For the first time since the sale of marijuana became legal in Colorado, the numbers are in – and they're looking pretty good. ... What? You were expecting a pun?
"Marijuana raised $3.5 million in taxes and fees for Colorado in the first month of legal sales. That's in a report just released by the State Department of Revenue." (Via KUSA)
The total sales for recreational pot hit $14 million. Of that, the state collected $2 million. The other $1.5 million in taxes came from medical marijuana sales. (Via CBS)
According to the Los Angeles Times, the revenue came from three taxes: a 10 percent retail sales tax, a 15 percent excise tax and a 2.9 percent state sales tax.
As good as the numbers sound, a writer for The Atlantic isn't impressed, saying: "Governor John Hickenlooper's 2014-2015 budget predicted about $98 million in sales taxes, with $40 million set aside for school construction. At the current rate Colorado won't even reach that level."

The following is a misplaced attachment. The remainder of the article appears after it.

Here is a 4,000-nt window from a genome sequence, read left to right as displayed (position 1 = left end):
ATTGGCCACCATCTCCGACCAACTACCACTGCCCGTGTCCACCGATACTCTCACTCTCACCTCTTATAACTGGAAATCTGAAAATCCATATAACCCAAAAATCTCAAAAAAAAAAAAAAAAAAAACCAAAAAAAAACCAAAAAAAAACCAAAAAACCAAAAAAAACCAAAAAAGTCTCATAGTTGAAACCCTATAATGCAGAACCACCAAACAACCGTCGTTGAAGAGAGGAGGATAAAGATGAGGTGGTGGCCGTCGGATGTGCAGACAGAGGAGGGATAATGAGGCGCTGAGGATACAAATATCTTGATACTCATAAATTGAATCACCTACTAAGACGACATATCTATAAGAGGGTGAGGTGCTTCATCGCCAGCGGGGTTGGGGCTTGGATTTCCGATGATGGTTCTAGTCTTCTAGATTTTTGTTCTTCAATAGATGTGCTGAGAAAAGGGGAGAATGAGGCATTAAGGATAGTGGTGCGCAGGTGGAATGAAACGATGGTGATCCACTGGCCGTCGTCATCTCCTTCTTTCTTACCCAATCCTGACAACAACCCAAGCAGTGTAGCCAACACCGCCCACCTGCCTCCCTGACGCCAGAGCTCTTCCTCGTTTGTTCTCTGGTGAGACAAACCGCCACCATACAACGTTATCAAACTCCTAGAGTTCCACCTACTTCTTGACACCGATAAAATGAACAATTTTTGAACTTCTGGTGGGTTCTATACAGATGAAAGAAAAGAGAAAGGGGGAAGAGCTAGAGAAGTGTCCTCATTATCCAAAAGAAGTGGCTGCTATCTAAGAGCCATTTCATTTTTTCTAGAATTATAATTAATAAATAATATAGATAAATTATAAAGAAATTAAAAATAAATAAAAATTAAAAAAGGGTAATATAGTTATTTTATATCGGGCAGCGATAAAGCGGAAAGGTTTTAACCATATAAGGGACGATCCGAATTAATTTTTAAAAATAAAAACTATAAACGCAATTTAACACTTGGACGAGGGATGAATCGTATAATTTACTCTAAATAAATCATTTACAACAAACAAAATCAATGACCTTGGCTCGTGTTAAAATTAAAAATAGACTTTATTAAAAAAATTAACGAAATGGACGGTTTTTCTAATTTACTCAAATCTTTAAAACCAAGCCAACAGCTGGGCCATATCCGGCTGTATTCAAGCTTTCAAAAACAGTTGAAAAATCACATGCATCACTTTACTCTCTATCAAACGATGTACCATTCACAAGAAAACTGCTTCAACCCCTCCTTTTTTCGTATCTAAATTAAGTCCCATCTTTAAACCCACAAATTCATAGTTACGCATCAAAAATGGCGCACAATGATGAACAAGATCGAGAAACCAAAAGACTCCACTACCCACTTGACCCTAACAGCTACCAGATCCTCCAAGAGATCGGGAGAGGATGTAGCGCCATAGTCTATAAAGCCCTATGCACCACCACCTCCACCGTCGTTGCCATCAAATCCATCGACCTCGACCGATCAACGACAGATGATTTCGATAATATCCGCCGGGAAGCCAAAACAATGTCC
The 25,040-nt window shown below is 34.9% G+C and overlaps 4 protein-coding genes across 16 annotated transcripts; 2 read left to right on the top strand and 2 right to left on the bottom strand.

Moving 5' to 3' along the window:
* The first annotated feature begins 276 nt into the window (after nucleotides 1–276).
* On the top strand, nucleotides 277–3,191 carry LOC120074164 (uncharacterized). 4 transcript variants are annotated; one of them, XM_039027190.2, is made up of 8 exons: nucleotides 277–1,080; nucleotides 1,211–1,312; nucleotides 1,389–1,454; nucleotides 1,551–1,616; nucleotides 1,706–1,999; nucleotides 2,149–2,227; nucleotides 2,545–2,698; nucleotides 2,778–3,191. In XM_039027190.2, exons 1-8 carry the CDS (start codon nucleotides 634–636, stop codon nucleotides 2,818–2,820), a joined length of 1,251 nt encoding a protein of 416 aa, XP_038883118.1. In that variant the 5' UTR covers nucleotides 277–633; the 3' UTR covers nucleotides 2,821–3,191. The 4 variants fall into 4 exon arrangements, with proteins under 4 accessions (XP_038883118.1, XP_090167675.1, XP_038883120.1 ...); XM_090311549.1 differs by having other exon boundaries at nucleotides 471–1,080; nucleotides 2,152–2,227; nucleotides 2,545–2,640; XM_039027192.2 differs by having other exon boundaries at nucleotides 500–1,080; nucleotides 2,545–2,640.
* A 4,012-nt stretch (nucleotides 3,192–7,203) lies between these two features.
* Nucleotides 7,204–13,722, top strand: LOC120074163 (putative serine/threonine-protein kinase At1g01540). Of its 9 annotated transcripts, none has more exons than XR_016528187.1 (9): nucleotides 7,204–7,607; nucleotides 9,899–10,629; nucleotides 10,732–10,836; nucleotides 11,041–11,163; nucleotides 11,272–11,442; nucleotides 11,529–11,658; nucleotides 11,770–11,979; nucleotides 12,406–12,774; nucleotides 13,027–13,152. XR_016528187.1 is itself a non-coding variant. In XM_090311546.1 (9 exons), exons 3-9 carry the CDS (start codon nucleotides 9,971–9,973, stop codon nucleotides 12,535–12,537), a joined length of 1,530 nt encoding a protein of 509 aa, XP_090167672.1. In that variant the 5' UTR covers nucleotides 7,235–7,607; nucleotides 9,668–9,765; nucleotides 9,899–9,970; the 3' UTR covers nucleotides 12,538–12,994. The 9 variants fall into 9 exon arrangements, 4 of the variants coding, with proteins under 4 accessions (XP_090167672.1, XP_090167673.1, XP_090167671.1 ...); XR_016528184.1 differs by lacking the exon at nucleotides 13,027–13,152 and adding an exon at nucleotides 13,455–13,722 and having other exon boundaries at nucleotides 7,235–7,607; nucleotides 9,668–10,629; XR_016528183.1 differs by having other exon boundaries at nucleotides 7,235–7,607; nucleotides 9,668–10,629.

An executive director of the Department of Revenue told Bloomberg something different, though, saying: "The first month of sales for recreational marijuana fell in line with expectations. We expect clear revenue patterns will emerge by April and plan to incorporate this data into future forecasts."
Either way, the numbers were enough to convince Lt. Governor Gavin Newsom of California that there are benefits to legalizing marijuana. He told KCBS:
"Somehow we can demonstrate some real conviction on this. Because I know a lot of Republicans up in Sacramento agree on this. We don't need to go to the voters, we can legislate this."
For Colorado though, it seems like everyone wants a piece of the sales.
While $40 million is already committed to schools, Al Jazeera reports state police chiefs are asking for more money. A member of the Joint Budget Committee said, "The whole world wants to belly up to this trough."
Hickenlooper ballparks recreational cannabis sales will hit $610 million by the 2015 fiscal year.